Positron emission mammography (PEM) produces a 3-D tomographic view of the breast in 12 images per view. Photo courtesy of Naviscan.
A patient with implants presented with a palpable mass in the left breast. These are images as seen by mammography, both a standard and a push-back view, and with breast specific gamma imaging (BSGI). Pathology from an ultrasound-guided biopsy confirmed the presence of an infiltrating ductal carcinoma. Source: The Rose, Houston courtesy of Dilon Diagnostics.
The last 20 years have brought about great advances in breast cancer detection and treatment. Among them has been the advent of molecular breast imaging tools, based on either gamma technology — breast-specific gamma imaging (BSGI)/molecular breast imaging (MBI) — or high-resolution positron emission tomography (PET) technology — positron emission mammography (PEM). These tools differ from those traditionally used in breast imaging, as they do not evaluate anatomy, as is the case with mammography, ultrasound and magnetic resonance imaging (MRI).
The techniques are similar, in that cancerous cells demonstrate both increased blood flow, as indicated by sestamibi uptake with BSGI/MBI and glucose through F18-fluorodeoxyglucose (FDG) uptake with PEM. Although both exams are currently marketed as “molecular breast imaging,” some have challenged this categorization because sestamibi uptake functions much like MRI, imaging blood flow rather than molecular metabolic activity imaged using PET.
Images for both studies are acquired with the patient seated upright, mimicking standard mammographic views. Interpretation of both exams is much faster than MRI, as fewer images are produced per study. False positives, such as fibroadenomas, are seen on BSGI and PEM, but less frequently than with MRI. PEM can be followed with whole body PET imaging to evaluate for metastatic disease using the same injection of FDG. Both procedures can take up to 40 minutes per exam, and both involve ionizing radiation.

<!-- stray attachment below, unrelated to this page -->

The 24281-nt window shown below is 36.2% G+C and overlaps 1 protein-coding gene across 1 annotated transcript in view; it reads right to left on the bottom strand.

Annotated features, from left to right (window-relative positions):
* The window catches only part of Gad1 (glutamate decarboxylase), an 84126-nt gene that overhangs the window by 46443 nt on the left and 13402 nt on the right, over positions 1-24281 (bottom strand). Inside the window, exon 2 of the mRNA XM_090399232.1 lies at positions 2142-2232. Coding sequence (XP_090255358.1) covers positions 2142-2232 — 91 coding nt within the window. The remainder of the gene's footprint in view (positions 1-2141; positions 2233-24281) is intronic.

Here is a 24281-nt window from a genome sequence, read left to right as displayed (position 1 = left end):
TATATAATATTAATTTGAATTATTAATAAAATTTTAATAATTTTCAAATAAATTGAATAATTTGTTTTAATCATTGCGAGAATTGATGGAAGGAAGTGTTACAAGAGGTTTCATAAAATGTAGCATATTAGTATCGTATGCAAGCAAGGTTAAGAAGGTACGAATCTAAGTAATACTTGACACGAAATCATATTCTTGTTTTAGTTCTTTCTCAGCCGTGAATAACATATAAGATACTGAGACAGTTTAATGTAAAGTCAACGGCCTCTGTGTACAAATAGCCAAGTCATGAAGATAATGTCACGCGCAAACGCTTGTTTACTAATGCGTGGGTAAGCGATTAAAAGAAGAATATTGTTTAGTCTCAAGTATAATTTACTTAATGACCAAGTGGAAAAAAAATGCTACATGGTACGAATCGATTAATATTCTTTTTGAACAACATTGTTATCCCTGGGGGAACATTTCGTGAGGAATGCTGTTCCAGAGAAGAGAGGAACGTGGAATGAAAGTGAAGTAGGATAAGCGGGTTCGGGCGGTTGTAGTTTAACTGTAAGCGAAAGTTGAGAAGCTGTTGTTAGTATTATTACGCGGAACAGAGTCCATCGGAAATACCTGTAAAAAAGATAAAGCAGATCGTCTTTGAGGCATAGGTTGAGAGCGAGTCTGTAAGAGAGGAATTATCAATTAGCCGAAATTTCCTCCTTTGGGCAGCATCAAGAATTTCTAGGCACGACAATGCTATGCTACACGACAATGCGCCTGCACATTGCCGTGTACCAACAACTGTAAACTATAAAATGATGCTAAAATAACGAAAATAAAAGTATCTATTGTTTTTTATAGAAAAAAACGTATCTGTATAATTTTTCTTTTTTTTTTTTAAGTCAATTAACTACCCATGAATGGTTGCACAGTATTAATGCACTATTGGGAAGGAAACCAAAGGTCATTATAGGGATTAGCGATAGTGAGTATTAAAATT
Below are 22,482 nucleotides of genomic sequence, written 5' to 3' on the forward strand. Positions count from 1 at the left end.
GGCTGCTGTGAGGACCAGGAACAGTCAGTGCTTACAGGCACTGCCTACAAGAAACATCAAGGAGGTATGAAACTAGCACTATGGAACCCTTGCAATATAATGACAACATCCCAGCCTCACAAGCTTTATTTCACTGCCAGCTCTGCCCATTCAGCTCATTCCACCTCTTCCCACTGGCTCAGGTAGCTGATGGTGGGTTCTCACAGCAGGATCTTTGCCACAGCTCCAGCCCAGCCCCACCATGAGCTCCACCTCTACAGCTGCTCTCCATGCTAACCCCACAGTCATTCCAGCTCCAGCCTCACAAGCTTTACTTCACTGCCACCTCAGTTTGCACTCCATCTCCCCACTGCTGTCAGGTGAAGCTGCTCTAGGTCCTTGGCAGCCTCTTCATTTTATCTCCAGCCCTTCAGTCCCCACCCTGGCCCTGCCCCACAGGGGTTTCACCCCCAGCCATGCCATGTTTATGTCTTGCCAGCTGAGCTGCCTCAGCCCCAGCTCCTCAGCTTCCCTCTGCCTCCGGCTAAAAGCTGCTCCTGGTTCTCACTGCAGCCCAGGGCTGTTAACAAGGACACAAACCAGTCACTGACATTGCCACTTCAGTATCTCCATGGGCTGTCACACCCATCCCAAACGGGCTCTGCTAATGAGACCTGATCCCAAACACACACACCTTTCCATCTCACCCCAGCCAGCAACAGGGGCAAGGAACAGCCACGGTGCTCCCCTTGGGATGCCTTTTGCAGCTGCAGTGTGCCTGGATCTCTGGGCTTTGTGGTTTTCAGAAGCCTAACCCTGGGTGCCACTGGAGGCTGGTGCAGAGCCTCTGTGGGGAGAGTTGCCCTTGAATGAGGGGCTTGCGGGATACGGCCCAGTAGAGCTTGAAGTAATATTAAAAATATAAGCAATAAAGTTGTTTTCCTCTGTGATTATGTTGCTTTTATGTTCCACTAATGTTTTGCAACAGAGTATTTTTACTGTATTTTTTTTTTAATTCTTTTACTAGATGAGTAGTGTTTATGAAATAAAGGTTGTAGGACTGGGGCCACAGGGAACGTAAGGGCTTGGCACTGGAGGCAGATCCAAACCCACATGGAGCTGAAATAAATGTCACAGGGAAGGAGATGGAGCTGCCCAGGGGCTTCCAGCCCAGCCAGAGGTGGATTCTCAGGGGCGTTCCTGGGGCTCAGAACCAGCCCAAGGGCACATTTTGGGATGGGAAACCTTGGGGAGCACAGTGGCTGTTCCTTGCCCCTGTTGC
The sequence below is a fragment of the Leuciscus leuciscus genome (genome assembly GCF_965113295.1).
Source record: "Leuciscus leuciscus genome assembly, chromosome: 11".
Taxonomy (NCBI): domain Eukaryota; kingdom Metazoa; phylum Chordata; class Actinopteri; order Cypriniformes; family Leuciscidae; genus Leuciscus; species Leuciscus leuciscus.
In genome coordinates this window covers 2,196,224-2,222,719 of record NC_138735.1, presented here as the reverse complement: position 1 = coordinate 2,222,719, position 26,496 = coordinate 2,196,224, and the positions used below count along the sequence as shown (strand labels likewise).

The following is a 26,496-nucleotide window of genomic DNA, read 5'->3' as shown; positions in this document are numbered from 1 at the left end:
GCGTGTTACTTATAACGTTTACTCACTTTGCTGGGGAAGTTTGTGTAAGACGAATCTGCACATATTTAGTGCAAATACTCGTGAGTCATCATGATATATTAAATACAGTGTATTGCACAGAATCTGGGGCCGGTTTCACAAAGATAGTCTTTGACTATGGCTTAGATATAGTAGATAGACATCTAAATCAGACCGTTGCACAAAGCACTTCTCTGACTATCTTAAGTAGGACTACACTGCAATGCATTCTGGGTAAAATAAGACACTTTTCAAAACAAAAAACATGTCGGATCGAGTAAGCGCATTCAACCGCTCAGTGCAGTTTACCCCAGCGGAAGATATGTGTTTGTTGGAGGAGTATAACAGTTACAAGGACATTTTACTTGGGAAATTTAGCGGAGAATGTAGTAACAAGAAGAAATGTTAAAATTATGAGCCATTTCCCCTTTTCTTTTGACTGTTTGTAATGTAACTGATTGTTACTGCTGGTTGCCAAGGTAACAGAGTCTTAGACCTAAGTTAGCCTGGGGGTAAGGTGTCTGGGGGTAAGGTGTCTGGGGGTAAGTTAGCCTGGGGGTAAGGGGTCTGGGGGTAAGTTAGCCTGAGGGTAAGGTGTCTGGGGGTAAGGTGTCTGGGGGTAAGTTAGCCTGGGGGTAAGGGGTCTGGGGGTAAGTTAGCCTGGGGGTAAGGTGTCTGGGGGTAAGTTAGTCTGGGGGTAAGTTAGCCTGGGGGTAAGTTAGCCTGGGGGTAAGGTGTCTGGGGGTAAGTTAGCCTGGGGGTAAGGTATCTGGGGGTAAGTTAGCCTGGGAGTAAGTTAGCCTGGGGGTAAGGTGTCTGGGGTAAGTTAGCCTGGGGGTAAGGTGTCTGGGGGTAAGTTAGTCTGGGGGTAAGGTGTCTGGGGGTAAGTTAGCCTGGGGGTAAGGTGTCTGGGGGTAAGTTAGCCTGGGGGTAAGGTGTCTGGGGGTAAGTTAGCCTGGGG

Pros and Cons of BSGI/MBI
BSGI/MBI is breast scintigraphy using either a single- or dual-headed small-field-of-view gamma camera and (99m)Tc-sestamibi (Cardiolite). The technique uses planar single photon emission radionuclide imaging with a cardiac imaging agent and produces a single one-dimensional image per view, similar to mammography. There is increased mitochondrial uptake in cancer cells by sestamibi due to increased vascularity at a certain tumor size which is not impacted by breast density.
The device has been cleared by the U.S. Food and Drug Administration since 1999 and is used mostly as an adjunct to mammography to help differentiate scar tissue from cancer recurrence in patients with prior diagnosis, to screen high-risk patients who are contraindicated for MRI and to help patients with indeterminate findings on mammography. A biopsy accessory for single-headed cameras was cleared by FDA in late 2009, although only a handful of centers performing BSGI have adopted biopsy to date.